Savitri Era of those who adore, Om Sri Aurobindo and The Mother.

Wednesday, December 12, 2007

Mill believed in fierce debate to ensure that opinions were not held “only by accident” but with “a complete conviction”

Gordon Brown is a prime minister who is said to have reflected on the nature of liberty, but you cannot expect to be taken seriously if your commitment to John Stuart Mill is always going to be trumped by your instinct for Machiavellian cunning.
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Books Accidental hero David Marquand New Statesman 06 December 2007 4 comments
For 150 years, John Stuart Mill has been the intellectual icon of the British left - but his ideas address few of the problems we face today.
John Stuart Mill has been an iconic figure for British liberals and social democrats for more than 150 years. In his important new biography, Richard Reeves suggests that he has even more to say to the ideology-lite 21st century than he did during the great contest between capitalism and socialism that dominated most of the second half of the 20th, and there is something in it. Mill was one of the great masters whom Gordon Brown celebrated in his speech on British liberty a few weeks ago, and the literature on Mill continues to grow. In the past 25 years, we have had Alan Ryan on Mill, John Gray, John Skorupski, Bernard Semmel, Stefan Collini and Gertrude Himmelfarb, as well as a host of others.
Part of the reason is that he was an extraordinarily nice, warm-hearted and intellectually generous man, as well as an extraordinarily gifted one. It is impossible to dislike him. His exemplary life - a paradigm of high Victorian earnestness at its best - still compels affection as well as admiration.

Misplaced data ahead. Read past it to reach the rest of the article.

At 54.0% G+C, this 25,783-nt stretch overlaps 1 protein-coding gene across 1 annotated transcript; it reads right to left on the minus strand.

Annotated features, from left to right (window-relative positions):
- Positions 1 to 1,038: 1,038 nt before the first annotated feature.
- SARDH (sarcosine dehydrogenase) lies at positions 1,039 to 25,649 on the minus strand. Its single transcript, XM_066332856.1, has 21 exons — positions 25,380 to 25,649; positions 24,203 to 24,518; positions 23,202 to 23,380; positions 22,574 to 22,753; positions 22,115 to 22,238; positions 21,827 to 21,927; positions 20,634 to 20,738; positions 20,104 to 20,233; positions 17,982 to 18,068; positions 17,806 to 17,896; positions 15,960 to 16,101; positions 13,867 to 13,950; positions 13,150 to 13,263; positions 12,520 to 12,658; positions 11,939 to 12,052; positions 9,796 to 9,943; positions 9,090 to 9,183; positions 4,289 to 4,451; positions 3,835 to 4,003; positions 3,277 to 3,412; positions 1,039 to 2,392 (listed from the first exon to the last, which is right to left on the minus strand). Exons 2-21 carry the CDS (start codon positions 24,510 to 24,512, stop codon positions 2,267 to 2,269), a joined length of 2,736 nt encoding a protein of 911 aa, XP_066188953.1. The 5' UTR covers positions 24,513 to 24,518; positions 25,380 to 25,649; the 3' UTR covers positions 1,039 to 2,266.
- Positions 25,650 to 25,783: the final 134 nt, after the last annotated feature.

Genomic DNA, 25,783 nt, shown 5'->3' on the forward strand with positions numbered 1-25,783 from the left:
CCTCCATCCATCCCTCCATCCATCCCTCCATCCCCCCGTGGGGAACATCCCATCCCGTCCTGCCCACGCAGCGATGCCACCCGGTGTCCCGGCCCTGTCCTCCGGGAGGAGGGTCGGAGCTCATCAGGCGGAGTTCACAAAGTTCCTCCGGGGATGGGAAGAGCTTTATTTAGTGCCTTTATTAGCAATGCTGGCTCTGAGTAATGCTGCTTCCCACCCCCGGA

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John Stuart Mill: Victorian Firebrand by Richard Reeves
This biography dispassionately presents the richness and contradictoriness of Mill’s theories. Reviewed by Jane O'Grady From The Sunday Times December 9, 2007
The “most open-minded man in England”, Gladstone called him. John Stuart Mill, like Shakespeare and Dr Johnson, is someone we like to hold up as the essence of Englishness. Since his death in 1873, much of his philosophy and economics has been absorbed or superseded, but On Liberty and The Subjection of Women, those two cornerstones of liberal thought, seem more resonant and provocative than ever. Whether the nation is fretting about cartoons of the Prophet Mohammed, the wearing of the hijab or the rights of consenting adults to hammer nails through their genitalia – in short, wherever individual freedom is definedor defended – Mill is sure to be claimed by one side or another. During the debate on the ban on smoking in public places, Mill’s famous harm principle (“The only purpose for which power can rightfully be exercised over any member of a civilised community, against his will, is to prevent harm to others”) was cited by both camps. He would surely have been delighted...
Mill believed in fierce debate to ensure that opinions were not held “only by accident” but with “a complete conviction” — not out of regard for self-fulfilment per se, or diversity of opinion, but because opposing doctrines could contain “half-truths”. For Mill, says Reeves, “the truth was real and solid — it was just that under typical circumstances, different individuals or factions captured a portion of it”.
He tried to reconcile Romanticism with the Enlightenment, socialism with liberalism, fairness with elitism. Impossible projects, but, in a lucid, balanced, understated way, Reeves shows us how brilliantly they fail.

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